Mike Taylor

Is your bike packed with gizmos and your helmet full of speakers? Or do you prefer to ride in peace and rely on your own riding skills? Let us know in the comments below. 

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Thanks for checking out this Thoughts from the Road column. We hope you enjoyed it! Here’s a few more articles on motorcycle electronics that we recommend you read next. 

7 thoughts on “Do You Really Need Electronics on Motorcycles? by Mike Taylor”

  1. Hi Mike, you are spot on ! People are generally a bit dismissive of my RE Himalayan….but it’s a 2 wheel land rover that I and others can fix without a complicated German IT diagnostics system and that’s why it’s the right bike for my forthcoming African adventure. 👍

    • Hey Jackie,
      That’s awesome to hear you’re off to Africa on your Royal Enfield Himalayan! Where abouts are you heading?
      And I couldn’t agree more – with Mike and yourself.
      I love the Himalayan, have done two big trips on it now (one through north India and one through north Nepal to Lo Manthang and it was the perfect bike for those trips. Easy to handle, ride, maintain and kept a smile on my face. Anything bigger and/or more complicated and if things went sideways I would have just been completely stuck.
      Enjoy your trip!

  2. Hi Andy,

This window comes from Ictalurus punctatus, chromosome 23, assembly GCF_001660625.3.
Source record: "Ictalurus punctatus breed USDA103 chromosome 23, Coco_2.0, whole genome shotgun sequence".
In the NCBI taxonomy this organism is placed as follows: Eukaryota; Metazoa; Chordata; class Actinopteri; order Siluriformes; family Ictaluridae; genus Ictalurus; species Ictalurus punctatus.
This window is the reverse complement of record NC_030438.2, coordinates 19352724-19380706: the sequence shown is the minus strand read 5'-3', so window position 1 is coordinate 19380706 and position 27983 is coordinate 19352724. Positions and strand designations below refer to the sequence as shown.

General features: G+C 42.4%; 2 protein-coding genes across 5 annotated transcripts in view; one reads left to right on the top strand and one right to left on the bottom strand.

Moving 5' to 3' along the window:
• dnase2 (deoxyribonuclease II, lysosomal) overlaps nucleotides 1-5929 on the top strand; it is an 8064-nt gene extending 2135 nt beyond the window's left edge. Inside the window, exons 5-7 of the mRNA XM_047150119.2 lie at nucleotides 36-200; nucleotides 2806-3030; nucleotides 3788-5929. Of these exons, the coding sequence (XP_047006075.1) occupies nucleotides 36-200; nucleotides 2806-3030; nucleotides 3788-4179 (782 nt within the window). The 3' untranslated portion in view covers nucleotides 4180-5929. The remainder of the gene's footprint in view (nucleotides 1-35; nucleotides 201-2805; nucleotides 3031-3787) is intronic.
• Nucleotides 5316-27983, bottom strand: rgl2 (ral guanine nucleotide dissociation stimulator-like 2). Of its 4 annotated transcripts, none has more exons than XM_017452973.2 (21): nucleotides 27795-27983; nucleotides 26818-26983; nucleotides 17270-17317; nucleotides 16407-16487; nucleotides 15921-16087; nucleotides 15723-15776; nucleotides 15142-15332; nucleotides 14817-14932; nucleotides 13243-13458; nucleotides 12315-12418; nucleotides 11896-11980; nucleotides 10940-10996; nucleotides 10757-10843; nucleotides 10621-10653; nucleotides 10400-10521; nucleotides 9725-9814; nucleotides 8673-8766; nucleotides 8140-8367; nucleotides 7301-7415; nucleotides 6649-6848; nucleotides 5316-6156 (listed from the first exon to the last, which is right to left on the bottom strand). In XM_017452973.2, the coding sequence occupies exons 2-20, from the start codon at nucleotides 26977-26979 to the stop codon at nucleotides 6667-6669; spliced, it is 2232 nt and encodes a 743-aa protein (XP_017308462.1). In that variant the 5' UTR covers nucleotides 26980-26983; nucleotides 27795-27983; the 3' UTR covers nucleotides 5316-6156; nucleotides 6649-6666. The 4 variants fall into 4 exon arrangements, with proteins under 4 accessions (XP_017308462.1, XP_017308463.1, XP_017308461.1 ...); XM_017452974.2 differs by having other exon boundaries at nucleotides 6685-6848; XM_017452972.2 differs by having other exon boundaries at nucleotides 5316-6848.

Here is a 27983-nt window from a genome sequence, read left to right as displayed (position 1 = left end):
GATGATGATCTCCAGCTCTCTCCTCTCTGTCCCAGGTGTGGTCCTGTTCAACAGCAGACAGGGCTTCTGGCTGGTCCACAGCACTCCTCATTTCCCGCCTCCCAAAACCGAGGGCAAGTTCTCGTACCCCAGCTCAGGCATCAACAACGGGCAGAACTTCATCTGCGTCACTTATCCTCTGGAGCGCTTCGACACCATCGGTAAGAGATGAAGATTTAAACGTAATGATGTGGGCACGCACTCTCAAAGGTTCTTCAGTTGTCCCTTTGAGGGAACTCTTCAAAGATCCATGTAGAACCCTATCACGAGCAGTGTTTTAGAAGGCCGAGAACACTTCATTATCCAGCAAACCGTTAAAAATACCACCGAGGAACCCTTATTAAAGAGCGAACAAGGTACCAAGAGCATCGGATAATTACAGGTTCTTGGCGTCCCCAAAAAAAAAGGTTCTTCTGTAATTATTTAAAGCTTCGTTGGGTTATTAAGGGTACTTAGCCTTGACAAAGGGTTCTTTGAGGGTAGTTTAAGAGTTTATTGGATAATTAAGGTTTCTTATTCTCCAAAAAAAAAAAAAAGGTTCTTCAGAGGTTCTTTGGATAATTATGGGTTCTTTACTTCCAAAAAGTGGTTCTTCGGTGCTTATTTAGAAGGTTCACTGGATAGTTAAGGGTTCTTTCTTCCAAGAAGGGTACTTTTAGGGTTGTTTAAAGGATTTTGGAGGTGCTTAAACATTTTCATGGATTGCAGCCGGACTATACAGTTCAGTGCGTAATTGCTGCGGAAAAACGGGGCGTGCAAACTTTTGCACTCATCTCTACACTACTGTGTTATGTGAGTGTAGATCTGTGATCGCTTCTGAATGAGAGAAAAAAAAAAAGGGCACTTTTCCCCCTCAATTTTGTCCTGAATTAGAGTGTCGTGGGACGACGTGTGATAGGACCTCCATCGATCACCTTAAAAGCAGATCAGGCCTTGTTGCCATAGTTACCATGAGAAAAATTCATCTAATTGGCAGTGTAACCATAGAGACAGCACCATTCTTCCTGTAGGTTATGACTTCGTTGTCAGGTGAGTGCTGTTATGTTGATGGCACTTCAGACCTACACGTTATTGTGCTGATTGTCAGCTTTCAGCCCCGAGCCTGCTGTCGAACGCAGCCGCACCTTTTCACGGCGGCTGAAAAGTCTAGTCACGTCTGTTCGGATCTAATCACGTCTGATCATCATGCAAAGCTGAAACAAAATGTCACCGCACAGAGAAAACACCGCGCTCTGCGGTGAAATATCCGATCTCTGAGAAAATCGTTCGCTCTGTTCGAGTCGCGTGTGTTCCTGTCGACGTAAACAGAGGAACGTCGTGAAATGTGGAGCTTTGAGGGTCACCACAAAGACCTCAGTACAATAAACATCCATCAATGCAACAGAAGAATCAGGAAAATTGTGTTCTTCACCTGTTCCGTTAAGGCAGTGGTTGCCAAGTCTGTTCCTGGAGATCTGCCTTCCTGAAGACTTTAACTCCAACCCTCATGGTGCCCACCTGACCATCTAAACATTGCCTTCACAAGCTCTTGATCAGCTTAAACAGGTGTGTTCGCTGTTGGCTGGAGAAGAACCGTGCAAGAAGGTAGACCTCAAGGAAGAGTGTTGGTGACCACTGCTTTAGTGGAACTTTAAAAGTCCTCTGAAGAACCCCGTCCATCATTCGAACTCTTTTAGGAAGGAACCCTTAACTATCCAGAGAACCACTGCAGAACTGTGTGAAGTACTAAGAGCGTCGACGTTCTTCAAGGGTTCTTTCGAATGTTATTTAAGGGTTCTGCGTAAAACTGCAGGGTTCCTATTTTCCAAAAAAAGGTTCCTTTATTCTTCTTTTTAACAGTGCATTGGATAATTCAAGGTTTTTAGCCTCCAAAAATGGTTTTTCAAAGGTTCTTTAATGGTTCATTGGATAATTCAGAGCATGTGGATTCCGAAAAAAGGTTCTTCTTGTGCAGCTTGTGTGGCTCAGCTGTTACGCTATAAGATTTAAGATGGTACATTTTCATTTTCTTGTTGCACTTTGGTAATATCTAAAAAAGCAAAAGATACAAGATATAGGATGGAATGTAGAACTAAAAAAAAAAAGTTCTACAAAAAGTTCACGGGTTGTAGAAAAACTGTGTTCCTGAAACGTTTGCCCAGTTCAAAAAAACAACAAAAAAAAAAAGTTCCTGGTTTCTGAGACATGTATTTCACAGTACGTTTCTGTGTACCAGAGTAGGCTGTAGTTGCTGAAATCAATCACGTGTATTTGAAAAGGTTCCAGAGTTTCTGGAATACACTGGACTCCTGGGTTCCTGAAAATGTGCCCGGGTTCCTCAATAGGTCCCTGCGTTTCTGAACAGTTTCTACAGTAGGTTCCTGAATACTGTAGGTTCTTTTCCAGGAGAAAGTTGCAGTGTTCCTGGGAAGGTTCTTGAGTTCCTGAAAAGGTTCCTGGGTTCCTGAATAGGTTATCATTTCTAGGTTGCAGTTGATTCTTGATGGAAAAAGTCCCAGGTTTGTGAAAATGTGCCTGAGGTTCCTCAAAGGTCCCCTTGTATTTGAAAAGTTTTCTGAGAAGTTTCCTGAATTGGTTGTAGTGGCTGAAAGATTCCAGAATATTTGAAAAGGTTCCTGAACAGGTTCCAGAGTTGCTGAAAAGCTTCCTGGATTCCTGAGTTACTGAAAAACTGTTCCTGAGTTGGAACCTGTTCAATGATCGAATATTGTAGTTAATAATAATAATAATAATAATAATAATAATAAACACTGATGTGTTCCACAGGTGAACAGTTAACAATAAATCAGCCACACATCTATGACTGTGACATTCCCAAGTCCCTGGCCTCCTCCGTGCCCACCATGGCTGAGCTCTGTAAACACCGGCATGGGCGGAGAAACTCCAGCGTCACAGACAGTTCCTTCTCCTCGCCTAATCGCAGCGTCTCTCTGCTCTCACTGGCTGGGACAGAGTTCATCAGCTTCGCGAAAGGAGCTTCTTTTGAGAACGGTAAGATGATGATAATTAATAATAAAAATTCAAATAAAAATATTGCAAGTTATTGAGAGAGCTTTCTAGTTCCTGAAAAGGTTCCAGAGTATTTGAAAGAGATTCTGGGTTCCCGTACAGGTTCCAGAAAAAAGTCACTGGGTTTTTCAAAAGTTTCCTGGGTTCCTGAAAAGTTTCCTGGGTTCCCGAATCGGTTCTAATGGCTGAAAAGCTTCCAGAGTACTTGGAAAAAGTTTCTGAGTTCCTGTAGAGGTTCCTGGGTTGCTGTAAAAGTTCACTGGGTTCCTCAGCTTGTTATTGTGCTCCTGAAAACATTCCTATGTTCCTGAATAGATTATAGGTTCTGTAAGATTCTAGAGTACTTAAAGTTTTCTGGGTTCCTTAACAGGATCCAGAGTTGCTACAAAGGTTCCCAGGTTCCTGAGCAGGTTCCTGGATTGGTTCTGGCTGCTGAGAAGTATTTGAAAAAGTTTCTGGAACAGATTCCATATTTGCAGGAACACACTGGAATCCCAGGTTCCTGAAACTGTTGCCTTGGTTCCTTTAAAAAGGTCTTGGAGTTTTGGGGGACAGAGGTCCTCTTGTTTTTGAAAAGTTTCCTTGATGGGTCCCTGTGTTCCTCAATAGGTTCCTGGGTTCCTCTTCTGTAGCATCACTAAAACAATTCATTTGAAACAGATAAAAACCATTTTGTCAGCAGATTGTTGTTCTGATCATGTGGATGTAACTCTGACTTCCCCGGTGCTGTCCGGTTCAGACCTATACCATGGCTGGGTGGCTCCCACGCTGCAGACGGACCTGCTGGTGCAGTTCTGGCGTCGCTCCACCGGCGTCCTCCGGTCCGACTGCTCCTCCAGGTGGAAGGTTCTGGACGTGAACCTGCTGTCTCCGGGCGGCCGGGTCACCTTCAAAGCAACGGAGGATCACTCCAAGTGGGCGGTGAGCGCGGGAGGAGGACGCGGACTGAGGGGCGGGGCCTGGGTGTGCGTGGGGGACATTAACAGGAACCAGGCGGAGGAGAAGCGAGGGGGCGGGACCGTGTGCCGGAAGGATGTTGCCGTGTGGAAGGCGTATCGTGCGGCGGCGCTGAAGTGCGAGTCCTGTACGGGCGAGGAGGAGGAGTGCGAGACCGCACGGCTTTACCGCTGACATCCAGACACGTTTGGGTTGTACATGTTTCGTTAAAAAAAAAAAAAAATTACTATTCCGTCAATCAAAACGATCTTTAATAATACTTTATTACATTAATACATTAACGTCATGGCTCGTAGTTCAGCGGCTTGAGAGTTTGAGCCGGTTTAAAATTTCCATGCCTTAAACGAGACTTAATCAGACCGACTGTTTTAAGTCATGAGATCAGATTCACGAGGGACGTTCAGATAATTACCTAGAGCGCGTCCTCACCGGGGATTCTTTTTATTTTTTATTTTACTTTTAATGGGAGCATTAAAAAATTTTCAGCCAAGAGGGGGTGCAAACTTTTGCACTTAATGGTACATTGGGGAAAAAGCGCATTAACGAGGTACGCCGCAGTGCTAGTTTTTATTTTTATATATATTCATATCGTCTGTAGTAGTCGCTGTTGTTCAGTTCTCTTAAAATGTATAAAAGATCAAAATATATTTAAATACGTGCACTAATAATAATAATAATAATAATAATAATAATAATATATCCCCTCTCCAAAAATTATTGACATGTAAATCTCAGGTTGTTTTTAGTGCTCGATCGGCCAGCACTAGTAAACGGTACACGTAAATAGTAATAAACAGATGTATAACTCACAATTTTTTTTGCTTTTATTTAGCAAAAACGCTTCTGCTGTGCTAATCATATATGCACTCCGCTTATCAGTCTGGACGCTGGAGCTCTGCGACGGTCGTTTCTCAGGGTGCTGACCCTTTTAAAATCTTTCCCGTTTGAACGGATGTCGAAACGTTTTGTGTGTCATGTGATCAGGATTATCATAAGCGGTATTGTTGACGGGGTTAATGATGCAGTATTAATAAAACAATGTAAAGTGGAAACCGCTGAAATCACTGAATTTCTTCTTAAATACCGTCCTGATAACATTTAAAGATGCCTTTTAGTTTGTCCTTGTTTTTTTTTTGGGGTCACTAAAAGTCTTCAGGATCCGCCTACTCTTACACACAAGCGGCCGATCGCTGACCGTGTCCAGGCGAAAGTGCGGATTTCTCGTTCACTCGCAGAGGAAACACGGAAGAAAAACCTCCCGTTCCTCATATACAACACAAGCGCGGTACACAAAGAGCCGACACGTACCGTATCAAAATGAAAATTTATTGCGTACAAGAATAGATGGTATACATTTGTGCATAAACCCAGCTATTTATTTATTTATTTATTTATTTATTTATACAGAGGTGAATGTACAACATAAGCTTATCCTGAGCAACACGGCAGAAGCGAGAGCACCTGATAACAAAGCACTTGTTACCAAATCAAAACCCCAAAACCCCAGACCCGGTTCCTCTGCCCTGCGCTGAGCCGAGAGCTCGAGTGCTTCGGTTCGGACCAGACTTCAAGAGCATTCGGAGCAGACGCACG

We are planning on 3 months in each of the southern African countries, going up to Uganda and Rwanda then back down to Tanzania to ship across to Oman and then ride back via Saudi, Jordan, Israel and back into Greece. The details are fuzzy but that’s ok…life is all so planned that for once we just want to see how it pans out. We have hugely appreciated your website, it’s been one of our go to resources for the last 3 years 👍 I hope things are all good with you and Alissa and your plans to get back on the road are going well! Cheers Jackie

    • Hi Jackie,
      Wow, sounds brilliant! What a trip!
      And I love your thinking – nicely said 🙂
      Oh! Thank you, that’s very kind of you to say and I’m glad it has helped.
      Yeah, plans are moving ahead – hopefully by the end of this month (fingers crossed).
      Maybe see you on the road someday, thanks again and please keep in touch!

  3. Wow
    I’m glad that Google show me this post.
    I thought that I was losing my mind as the only one that think like this, seeing the advertisement this days on electronic as a must have or you will no how to ride without it… when I love to manage the eco, the sports, all about the right wrist.
    Love to use papel maps, to show me options and that I can see the big picture.
    Cheers from Portugal

    • Hi Sergio, thanks for your comment and I’m glad to hear you liked Mike’s column!
      You’re definitely not the only one who thinks this way!
      And it’s interesting to read what you wrote about paper maps too – you might find Sam Manicom’s column on Paper Maps vs Sat Navs interesting as well 🙂